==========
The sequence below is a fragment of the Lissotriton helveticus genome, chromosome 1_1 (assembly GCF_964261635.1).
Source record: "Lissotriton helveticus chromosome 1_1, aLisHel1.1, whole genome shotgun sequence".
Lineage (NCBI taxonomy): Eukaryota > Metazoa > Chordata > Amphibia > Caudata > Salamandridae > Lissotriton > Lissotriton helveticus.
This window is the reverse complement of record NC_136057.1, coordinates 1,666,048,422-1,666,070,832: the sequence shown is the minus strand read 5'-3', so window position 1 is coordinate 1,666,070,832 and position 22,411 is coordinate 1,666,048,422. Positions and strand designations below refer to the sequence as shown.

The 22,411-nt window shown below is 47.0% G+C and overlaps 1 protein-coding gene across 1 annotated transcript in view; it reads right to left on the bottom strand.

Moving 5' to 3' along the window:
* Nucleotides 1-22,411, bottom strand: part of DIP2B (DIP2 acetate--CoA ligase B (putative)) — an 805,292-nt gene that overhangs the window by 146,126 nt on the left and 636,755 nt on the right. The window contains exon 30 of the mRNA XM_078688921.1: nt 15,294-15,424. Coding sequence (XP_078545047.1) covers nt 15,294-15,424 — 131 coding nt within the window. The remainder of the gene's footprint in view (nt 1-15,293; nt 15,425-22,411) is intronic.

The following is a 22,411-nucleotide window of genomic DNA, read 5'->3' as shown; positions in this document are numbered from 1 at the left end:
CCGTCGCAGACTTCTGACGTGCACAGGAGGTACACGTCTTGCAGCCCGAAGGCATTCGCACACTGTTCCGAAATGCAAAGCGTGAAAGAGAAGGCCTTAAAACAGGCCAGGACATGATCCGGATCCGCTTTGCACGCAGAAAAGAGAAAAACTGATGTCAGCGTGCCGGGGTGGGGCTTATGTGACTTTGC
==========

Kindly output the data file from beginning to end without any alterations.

The sequence below is a fragment of the Lissotriton helveticus genome, chromosome 1_1 (assembly GCF_964261635.1).
Source record: "Lissotriton helveticus chromosome 1_1, aLisHel1.1, whole genome shotgun sequence".
Lineage (NCBI taxonomy): Eukaryota > Metazoa > Chordata > Amphibia > Caudata > Salamandridae > Lissotriton > Lissotriton helveticus.
This window is the reverse complement of record NC_136057.1, coordinates 1,666,048,422-1,666,070,832: the sequence shown is the minus strand read 5'-3', so window position 1 is coordinate 1,666,070,832 and position 22,411 is coordinate 1,666,048,422. Positions and strand designations below refer to the sequence as shown.

The 22,411-nt window shown below is 47.0% G+C and overlaps 1 protein-coding gene across 1 annotated transcript in view; it reads right to left on the bottom strand.

Moving 5' to 3' along the window:
* Nucleotides 1-22,411, bottom strand: part of DIP2B (DIP2 acetate--CoA ligase B (putative)) — an 805,292-nt gene that overhangs the window by 146,126 nt on the left and 636,755 nt on the right. The window contains exon 30 of the mRNA XM_078688921.1: nt 15,294-15,424. Coding sequence (XP_078545047.1) covers nt 15,294-15,424 — 131 coding nt within the window. The remainder of the gene's footprint in view (nt 1-15,293; nt 15,425-22,411) is intronic.

The following is a 22,411-nucleotide window of genomic DNA, read 5'->3' as shown; positions in this document are numbered from 1 at the left end:
CCGTCGCAGACTTCTGACGTGCACAGGAGGTACACGTCTTGCAGCCCGAAGGCATTCGCACACTGTTCCGAAATGCAAAGCGTGAAAGAGAAGGCCTTAAAACAGGCCAGGACATGATCCGGATCCGCTTTGCACGCAGAAAAGAGAAAAACTGATGTCAGCGTGCCGGGGTGGGGCTTATGTGACTTTGC